My first year of online dating ends next week. What do I have to show for it? you might ask.
For starters, not the long-term relationship I seek. The longest relationship I managed so far lasted three months. It crashed and burned when, over the course of 72 hours, my DoD contractor friend moved from talk of his assets and what his kids should inherit to complaints that we “never laugh until we can’t stop.” This from an angst-ridden engineer with a long history of failed relationships and a face no less dour for the $20,000-worth of plastic surgery he had done. But, hey, I’m not bitter.
Another lasted two months; this time I pulled the plug. My financial analyst friend was the strong, silent type all right, but a non-reader as well. I did the heavy lifting conversationally and it wore me out. “The loneliness of monologues,” I’ve heard it described, and I now know how it feels.
Overall, however, I think I have fared quite well. Of the dozen or so men I dated more than once, all came across as considerate good guys. Which made it all the more poignant whenever I closed the door on them. Mostly for reasons of attitude, I think. They seemed settled in their routines, not open to change or risk, their taste for adventure much blander than mine. Silicon Valley/Santa Cruz guys for whom an evening in San Francisco was a big deal and best avoided altogether.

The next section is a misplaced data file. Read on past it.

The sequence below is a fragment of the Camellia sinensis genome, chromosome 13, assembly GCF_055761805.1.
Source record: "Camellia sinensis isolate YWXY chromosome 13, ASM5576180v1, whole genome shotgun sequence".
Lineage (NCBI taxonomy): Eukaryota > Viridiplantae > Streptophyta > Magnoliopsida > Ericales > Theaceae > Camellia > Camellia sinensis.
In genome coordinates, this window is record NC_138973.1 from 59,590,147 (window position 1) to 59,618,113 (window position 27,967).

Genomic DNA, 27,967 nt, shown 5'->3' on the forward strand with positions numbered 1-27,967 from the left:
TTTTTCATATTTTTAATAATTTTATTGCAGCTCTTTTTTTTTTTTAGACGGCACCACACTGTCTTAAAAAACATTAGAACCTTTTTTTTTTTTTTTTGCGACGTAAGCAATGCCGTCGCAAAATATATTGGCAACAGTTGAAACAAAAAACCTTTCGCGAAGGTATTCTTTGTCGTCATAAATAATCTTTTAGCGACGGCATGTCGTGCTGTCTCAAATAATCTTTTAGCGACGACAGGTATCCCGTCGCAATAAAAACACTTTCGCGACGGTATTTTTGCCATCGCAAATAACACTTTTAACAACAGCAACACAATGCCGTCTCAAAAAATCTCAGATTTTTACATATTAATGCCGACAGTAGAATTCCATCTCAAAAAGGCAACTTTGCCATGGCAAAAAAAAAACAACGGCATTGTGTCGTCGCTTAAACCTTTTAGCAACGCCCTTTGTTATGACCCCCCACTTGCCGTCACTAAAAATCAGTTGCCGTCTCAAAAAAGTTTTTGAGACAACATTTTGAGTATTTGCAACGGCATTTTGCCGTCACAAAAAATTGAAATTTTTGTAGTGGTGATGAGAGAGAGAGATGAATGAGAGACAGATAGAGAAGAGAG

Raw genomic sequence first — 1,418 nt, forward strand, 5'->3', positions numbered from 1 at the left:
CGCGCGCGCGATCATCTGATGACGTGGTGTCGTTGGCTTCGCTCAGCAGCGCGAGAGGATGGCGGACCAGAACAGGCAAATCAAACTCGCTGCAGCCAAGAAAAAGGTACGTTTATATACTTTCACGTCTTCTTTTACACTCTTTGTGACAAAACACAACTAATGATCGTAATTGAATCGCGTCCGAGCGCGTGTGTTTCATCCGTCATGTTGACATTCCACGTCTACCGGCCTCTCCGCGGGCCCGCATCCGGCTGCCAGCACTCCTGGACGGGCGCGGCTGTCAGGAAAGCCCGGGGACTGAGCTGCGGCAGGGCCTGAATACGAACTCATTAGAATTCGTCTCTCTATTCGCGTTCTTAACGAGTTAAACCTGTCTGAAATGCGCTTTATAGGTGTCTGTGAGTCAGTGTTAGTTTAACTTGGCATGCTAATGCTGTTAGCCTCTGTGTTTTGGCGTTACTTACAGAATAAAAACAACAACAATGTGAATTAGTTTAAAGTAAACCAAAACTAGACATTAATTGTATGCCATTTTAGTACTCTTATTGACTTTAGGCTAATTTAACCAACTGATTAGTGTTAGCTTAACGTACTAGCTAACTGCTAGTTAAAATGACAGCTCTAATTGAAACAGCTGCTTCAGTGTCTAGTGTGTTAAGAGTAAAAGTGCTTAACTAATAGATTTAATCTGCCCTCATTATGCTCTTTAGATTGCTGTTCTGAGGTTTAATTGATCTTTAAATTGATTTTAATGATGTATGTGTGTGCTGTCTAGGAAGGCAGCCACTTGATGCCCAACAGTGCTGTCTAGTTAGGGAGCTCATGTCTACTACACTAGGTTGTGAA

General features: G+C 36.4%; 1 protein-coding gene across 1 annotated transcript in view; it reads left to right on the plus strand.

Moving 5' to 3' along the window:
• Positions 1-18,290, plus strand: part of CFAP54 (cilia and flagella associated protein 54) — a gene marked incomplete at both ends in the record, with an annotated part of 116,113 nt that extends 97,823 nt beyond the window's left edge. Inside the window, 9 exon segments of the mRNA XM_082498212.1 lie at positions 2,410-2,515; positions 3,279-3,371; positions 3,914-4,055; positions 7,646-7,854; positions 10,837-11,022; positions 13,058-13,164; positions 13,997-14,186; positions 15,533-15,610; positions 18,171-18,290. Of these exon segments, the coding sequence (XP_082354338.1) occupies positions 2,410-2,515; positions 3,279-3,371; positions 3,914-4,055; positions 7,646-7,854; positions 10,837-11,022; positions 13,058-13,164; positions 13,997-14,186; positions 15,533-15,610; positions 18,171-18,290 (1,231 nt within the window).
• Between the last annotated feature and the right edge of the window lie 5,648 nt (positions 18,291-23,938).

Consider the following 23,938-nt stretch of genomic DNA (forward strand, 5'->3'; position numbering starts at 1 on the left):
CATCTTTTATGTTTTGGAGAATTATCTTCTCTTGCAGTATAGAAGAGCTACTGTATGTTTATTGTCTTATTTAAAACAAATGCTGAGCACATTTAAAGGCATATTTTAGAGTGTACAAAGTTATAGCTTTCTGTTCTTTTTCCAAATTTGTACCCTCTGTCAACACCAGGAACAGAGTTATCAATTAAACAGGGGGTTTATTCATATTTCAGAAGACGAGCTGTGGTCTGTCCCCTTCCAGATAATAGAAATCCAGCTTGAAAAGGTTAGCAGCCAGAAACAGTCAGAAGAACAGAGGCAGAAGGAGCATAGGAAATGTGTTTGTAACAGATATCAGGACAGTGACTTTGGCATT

A few men quickly checked me off soon after meeting, too. My book scared at least one of them willing to admit it. “I don’t want and am not capable of that level of commitment,” he said. Two others, not as keen on me as I was on them, just disappeared. Both happened to be lawyers, for whatever that’s worth. Sample humor from one of them:
“As a registered Republican, New York Jew, living in San Francisco, I’m probably eligible for a federal protection program,” he said. Ergo the disappearance?
It’s easy to keep hope alive, however. Prospects continue to pop up almost daily. Recent dinners with articulate, thoughtful men have gone well. Hikes and sails, even with a sworn bachelor obsessing about his sex life, have really been fun. Bottom line: I’ll renew my subscription and stay the course.